Putting a Face to the Name (the High Blood Sugar Demon)

I was recently asked if  would like to submit a blog post to Diabetes Daily Grind to be published on their site. I was over the moon!!! But rather stumped as to what to write about. Then I had a really bad high and I knew what to write about. What it is like to experience a high blood sugar.

Here is the blog post.


Please let me know what you think, do you experience highs differently? How do you handle the emotions that come with it?

Make sure you check out Diabetes Daily Grinds site too and some of the other fantastic blog entries 😀



How to do an insulin pump site change, using the Inset 30 for an arm site.

Hey Guys! David and I made a YouTube video today about how we insert an Inset 30 site in my arm 😀 Here is the link.     It’s a little longer than your normal video because we explained each step but … Continue reading

An Article in the Local Paper

During November (Diabetes awareness month) I was interviewed by a lovely journalist from the Otago Daily Times (ODT) our local news paper here. I was interviewed all about my type 1 diabetes (T1D).

I was so nervous! I wasn’t sure what she was going to ask and then there was the uncertainty of what she would actually write and how she would portray me…and others with T1D. I felt like I was being placed with such responsibility to make sure that the correct things were being heard and understood about T1D but at the same time I felt I had no control over any of it!

The journalist and I spoke for about an hour, about everything! From hospital appointments to how T1D affects friendships.

This is the article that was published as a result.

Hopefully if I have done this correctly you can just click the link above  and it will open in a new tab!

I thought I would put it up here to give you all: a) a chance to read it and b) a place to ask me further questions should you have any. I really hope that you enjoy reading this and please feel free to ask any questions about anything, if I can help in anyway I’m more than happy to 🙂

Just a shot…I think not

So as all of you probably know by now those of us with T1D have to give ourselves insulin manually, this is done either through an injection or an infusion via pump. Today I’m going to explain the process that you have to go through to have an injection of insulin, that right there is more to it than drawl up an amount, stab and push in insulin.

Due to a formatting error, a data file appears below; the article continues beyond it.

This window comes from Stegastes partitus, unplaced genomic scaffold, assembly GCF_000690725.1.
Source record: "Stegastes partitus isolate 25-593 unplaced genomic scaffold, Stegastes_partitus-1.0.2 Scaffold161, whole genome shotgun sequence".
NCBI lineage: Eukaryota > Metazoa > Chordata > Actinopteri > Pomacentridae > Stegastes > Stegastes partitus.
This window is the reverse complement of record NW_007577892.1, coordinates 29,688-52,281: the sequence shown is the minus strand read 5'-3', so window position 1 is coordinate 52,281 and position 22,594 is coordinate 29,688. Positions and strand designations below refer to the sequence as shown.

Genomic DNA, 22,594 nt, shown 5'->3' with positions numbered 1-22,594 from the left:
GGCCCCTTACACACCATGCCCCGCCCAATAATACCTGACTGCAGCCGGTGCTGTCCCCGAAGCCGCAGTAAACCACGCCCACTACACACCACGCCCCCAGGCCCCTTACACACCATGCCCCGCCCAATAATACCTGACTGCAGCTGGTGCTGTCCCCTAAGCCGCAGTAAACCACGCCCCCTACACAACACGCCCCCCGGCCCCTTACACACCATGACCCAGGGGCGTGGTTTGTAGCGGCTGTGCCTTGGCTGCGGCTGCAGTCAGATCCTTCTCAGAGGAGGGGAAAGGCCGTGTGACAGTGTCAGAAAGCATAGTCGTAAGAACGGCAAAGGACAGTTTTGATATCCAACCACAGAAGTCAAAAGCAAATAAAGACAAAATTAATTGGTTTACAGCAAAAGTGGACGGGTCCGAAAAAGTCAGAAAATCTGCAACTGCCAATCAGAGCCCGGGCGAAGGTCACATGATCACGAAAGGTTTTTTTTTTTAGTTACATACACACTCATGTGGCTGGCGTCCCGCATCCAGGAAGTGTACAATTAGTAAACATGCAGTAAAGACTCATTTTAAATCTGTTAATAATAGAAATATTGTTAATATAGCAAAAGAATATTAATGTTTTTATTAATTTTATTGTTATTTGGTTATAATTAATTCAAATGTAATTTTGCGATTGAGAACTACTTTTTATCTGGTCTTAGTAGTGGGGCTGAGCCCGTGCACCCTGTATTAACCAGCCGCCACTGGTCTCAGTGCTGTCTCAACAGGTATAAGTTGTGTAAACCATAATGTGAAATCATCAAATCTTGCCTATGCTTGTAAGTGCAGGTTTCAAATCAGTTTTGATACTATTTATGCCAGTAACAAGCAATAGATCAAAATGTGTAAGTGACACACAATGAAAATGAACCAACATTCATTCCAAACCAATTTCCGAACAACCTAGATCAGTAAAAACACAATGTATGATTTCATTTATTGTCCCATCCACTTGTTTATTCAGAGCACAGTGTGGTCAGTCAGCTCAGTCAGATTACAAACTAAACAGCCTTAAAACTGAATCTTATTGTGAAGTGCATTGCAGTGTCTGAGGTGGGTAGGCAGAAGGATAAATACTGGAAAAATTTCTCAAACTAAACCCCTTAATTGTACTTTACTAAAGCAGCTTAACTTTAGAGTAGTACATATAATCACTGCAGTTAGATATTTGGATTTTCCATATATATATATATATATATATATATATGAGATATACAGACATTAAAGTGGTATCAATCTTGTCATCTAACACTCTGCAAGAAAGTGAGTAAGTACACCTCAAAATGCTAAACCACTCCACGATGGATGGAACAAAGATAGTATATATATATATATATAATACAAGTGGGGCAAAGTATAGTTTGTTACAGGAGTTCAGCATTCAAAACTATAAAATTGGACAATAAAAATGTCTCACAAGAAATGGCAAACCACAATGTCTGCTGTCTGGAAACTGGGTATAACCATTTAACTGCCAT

This is the pen that I use to deliver the majority of my shots (I have another one with a different insulin but I only use it once a day).

Insulin pen

Before I tell you exactly how the pen works lets start at the beginning of the whole equation (trust me the whole thing turns into a giant equation!)

Blood test, that’s right, it all starts here. Depending on what your bloods are you may need to factor in a corrective dose to your insulin shot. How do you work this out? Well every T1D is different on this point so I will just explain what I do. I have what they call a correction factor, so for every 2 mmol/L of blood sugar that I want my bloods to come down I need to have 1unit of insulin. So right now lets say that I want my bloods to come down by 5mmol/L, I would need 2.5units of insulin.

Part one:check.

Next are you going to eat anything? For arguments sake we are 😉 for this part you have another calculation to run. It starts with how many carbohydrates have you eaten? (as a diabetic you are taught to carb count but I wont give you a lecture on that right now or your head might explode, the easy way is look up on your phone how many carbs are in your meal) So lets say we’ve eaten dinner and all up dinner contained 60g of carbs. Now we have to divide those carbs by what is called a carb ratio (every T1D’s ratio is different!) my ratio is 10:1 so for every 10g of carbs that I eat i need 1unit of insulin. 60g of carbs means I need 6units of insulin.

Part two:check.

Now it’s time to have your insulin, right? Wrong, now you have to factor in how much activity you are going to do after dinner. If you don’t do this you will either need to eat again to keep from going low or your will go low. If I’m going to do exercise I will generally have 10% less insulin. So lets say that I am going to do some exercise and we’ll factor that in in the next bit.

So we have 2.5units for a correction and 6units for our carbs, together that’s 8.5, but now we have to minus 10% for exercise that we are going to do (I generally round the numbers to the nearest .5 because my pen has increases of .5) so that brings us to a grand total of 7.5units of insulin.

Now for the easy part, having the shot. Simply dial up the required amount, choose the place you want to have it, put the needle in and press the insulin in. I then keep the needle in for a count of 10seconds because it can take the insulin a little bit longer to come out of the needle and start to be absorbed. If you don’t wait insulin will come out of your injection site and then you’ll go high because you haven’t had your full dose.